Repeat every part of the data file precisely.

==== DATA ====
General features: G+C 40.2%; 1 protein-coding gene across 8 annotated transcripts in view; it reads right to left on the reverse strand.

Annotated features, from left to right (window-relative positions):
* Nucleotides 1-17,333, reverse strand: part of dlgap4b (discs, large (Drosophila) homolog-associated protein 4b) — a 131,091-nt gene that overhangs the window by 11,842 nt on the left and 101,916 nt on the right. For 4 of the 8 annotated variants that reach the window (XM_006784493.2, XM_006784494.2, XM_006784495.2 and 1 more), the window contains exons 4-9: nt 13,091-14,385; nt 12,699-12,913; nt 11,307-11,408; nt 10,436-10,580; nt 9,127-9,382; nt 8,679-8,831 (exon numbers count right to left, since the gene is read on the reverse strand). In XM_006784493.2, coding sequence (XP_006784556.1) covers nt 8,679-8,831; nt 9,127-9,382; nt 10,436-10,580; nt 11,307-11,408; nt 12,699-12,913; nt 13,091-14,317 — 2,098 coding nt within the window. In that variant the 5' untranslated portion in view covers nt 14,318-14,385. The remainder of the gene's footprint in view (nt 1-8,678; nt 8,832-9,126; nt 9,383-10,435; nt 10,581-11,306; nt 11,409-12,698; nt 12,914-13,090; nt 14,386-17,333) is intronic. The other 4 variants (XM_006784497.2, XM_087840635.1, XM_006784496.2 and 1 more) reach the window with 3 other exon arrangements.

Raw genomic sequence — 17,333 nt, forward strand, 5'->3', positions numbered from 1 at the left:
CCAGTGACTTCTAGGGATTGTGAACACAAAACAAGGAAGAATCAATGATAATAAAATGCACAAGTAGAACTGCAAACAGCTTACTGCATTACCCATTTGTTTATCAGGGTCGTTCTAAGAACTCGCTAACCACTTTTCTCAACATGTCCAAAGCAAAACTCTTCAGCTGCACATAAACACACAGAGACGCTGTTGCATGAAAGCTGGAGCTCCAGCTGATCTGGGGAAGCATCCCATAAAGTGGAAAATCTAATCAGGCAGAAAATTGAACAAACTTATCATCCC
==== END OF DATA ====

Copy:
General features: G+C 40.2%; 1 protein-coding gene across 8 annotated transcripts in view; it reads right to left on the reverse strand.

Annotated features, from left to right (window-relative positions):
* Nucleotides 1-17,333, reverse strand: part of dlgap4b (discs, large (Drosophila) homolog-associated protein 4b) — a 131,091-nt gene that overhangs the window by 11,842 nt on the left and 101,916 nt on the right. For 4 of the 8 annotated variants that reach the window (XM_006784493.2, XM_006784494.2, XM_006784495.2 and 1 more), the window contains exons 4-9: nt 13,091-14,385; nt 12,699-12,913; nt 11,307-11,408; nt 10,436-10,580; nt 9,127-9,382; nt 8,679-8,831 (exon numbers count right to left, since the gene is read on the reverse strand). In XM_006784493.2, coding sequence (XP_006784556.1) covers nt 8,679-8,831; nt 9,127-9,382; nt 10,436-10,580; nt 11,307-11,408; nt 12,699-12,913; nt 13,091-14,317 — 2,098 coding nt within the window. In that variant the 5' untranslated portion in view covers nt 14,318-14,385. The remainder of the gene's footprint in view (nt 1-8,678; nt 8,832-9,126; nt 9,383-10,435; nt 10,581-11,306; nt 11,409-12,698; nt 12,914-13,090; nt 14,386-17,333) is intronic. The other 4 variants (XM_006784497.2, XM_087840635.1, XM_006784496.2 and 1 more) reach the window with 3 other exon arrangements.

Raw genomic sequence — 17,333 nt, forward strand, 5'->3', positions numbered from 1 at the left:
CCAGTGACTTCTAGGGATTGTGAACACAAAACAAGGAAGAATCAATGATAATAAAATGCACAAGTAGAACTGCAAACAGCTTACTGCATTACCCATTTGTTTATCAGGGTCGTTCTAAGAACTCGCTAACCACTTTTCTCAACATGTCCAAAGCAAAACTCTTCAGCTGCACATAAACACACAGAGACGCTGTTGCATGAAAGCTGGAGCTCCAGCTGATCTGGGGAAGCATCCCATAAAGTGGAAAATCTAATCAGGCAGAAAATTGAACAAACTTATCATCCC